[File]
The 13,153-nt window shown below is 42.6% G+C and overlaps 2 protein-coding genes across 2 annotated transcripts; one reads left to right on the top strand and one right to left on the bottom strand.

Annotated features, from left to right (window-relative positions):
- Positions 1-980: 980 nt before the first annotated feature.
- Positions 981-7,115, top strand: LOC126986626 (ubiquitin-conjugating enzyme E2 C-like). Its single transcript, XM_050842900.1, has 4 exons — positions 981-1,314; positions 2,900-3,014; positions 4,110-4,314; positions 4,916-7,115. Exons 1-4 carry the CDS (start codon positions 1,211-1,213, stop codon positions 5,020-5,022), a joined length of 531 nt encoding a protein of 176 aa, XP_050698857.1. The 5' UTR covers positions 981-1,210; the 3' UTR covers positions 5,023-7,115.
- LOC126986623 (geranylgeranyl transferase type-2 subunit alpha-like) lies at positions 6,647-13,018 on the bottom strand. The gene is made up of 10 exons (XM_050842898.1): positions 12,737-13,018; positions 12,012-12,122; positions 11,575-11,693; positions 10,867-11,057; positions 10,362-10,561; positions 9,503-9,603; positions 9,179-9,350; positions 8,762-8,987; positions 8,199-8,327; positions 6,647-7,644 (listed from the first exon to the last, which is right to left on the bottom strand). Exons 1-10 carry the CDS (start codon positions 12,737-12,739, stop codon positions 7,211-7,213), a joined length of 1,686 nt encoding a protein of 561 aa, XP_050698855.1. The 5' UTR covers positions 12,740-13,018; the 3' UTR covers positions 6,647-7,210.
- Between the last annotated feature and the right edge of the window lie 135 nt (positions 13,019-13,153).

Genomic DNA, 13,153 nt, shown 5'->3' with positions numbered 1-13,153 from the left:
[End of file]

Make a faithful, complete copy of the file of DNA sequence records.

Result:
The 13,153-nt window shown below is 42.6% G+C and overlaps 2 protein-coding genes across 2 annotated transcripts; one reads left to right on the top strand and one right to left on the bottom strand.

Annotated features, from left to right (window-relative positions):
- Positions 1-980: 980 nt before the first annotated feature.
- Positions 981-7,115, top strand: LOC126986626 (ubiquitin-conjugating enzyme E2 C-like). Its single transcript, XM_050842900.1, has 4 exons — positions 981-1,314; positions 2,900-3,014; positions 4,110-4,314; positions 4,916-7,115. Exons 1-4 carry the CDS (start codon positions 1,211-1,213, stop codon positions 5,020-5,022), a joined length of 531 nt encoding a protein of 176 aa, XP_050698857.1. The 5' UTR covers positions 981-1,210; the 3' UTR covers positions 5,023-7,115.
- LOC126986623 (geranylgeranyl transferase type-2 subunit alpha-like) lies at positions 6,647-13,018 on the bottom strand. The gene is made up of 10 exons (XM_050842898.1): positions 12,737-13,018; positions 12,012-12,122; positions 11,575-11,693; positions 10,867-11,057; positions 10,362-10,561; positions 9,503-9,603; positions 9,179-9,350; positions 8,762-8,987; positions 8,199-8,327; positions 6,647-7,644 (listed from the first exon to the last, which is right to left on the bottom strand). Exons 1-10 carry the CDS (start codon positions 12,737-12,739, stop codon positions 7,211-7,213), a joined length of 1,686 nt encoding a protein of 561 aa, XP_050698855.1. The 5' UTR covers positions 12,740-13,018; the 3' UTR covers positions 6,647-7,210.
- Between the last annotated feature and the right edge of the window lie 135 nt (positions 13,019-13,153).

Genomic DNA, 13,153 nt, shown 5'->3' with positions numbered 1-13,153 from the left: